Wednesday, March 14, 2012

Training the Trainer

          Any Obedience instructor worth his bait bag will tell you that it's easy to train dogs. Dogs are smart. Even the "dumb" ones. The hard part is training the trainers.
          Oh my is that true. I've been battling certain behaviors of Casey's from the moment K brought her home. Charming and lovable, she is also an exceptionally manic dog, and especially when she was a puppy, she surged from one naughty behavior to the next so quickly that it was impossible to intercept and redirect those behaviors; by the time I'd reacted to one, she was three ahead of me.

Casey in one of her quiet moments. Quiet, but not un-naughty.
She's not actually allowed on the couch.

          Age has mellowed her ever so slightly, but she's still a crazy barker and a lead-puller who never seems to calm down, and I had despaired of finding a successful way to control or at the very least take the edge off those behaviors. Not that I hadn't tried. The amount of our bookshelf space devoted to dog-training books has quadrupled since we got her. I read the books; I try the suggestions, but I just can't seem to get her to focus on anything but squirrels. And bait. She likes bait.
          And then I was looking at the J and J Dog Supplies catalog and noticed a book called Understanding and Teaching Self Control, by Suzanne Clothier. It was $4.85, and I had to order a new leash from them anyway, so I added the book to the order.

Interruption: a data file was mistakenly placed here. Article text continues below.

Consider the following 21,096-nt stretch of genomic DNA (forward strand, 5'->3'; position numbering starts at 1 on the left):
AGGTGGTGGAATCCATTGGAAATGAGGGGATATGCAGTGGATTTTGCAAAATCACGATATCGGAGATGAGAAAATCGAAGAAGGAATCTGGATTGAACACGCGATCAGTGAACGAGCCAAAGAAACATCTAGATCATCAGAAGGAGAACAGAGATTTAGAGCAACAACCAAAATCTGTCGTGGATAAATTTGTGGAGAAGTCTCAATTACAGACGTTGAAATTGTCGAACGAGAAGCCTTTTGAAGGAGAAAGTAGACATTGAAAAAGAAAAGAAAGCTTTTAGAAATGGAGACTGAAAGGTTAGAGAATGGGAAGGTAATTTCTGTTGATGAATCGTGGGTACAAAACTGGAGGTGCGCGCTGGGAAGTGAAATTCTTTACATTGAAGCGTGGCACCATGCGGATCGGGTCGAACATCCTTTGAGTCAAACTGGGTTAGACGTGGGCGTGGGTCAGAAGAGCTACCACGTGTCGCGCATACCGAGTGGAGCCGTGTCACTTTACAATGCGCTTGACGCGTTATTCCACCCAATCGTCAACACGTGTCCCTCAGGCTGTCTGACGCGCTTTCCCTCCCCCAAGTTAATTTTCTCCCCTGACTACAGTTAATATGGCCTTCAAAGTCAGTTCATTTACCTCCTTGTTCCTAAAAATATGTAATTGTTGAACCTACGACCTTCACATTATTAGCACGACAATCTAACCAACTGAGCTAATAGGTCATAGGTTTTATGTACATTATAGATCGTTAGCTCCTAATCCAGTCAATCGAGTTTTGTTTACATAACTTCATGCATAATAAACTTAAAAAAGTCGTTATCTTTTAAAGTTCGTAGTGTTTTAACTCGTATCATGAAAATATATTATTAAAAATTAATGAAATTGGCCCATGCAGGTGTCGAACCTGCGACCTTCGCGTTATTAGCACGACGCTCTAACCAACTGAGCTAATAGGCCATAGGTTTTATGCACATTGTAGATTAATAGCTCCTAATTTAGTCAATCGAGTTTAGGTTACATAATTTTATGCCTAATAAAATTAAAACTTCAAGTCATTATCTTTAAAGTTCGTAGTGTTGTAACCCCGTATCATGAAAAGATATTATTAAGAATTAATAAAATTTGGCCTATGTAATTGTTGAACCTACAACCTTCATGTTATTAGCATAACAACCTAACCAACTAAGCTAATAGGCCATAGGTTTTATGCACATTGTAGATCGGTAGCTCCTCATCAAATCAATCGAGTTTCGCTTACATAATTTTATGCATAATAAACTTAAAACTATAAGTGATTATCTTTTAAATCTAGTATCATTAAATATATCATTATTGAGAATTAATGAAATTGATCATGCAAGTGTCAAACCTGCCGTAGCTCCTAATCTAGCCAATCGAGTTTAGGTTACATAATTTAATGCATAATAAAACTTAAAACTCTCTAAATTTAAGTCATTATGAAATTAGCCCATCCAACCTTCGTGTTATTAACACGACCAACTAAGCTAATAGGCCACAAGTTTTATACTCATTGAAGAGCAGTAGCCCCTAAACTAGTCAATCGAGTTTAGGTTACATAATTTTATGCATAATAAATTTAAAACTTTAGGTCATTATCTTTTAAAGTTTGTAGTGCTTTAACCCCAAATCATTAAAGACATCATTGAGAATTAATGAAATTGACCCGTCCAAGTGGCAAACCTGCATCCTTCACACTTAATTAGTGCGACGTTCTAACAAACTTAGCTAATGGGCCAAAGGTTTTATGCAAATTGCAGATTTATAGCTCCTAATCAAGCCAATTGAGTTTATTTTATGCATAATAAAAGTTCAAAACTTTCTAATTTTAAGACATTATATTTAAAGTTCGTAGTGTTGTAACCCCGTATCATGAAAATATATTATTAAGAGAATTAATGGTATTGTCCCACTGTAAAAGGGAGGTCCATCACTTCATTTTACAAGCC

Changed. My. Life. Clothier's premise is that some dogs don't know how to control themselves, and she has a very simple, effective way to teach self-control. You learn how to do it in basic Obedience class, and this is just a targeted application.
          I tried it the afternoon I got the book and by evening, Casey had gone from whirling, barking dervish to astonishingly well-controlled dog who would give a warning bark when she saw passers-by, and then come to get me. Calmly. She knew exactly what to do, once I knew what to tell her to do, and she seemed relieved to be able to do it*.
          I also tried it with Pooka, because I finally realized that his guardy behavior was one of the triggers for her excess, and that he needed a dose of self-control, too.
          Best $4.85 I ever spent. It turns out that training the trainer—even a dumb one—is pretty cheap. And very effective.

*Yes, it really is that simple. And no, I'm not going to tell you what it is. Support the trainer who figured it out—buy the book.

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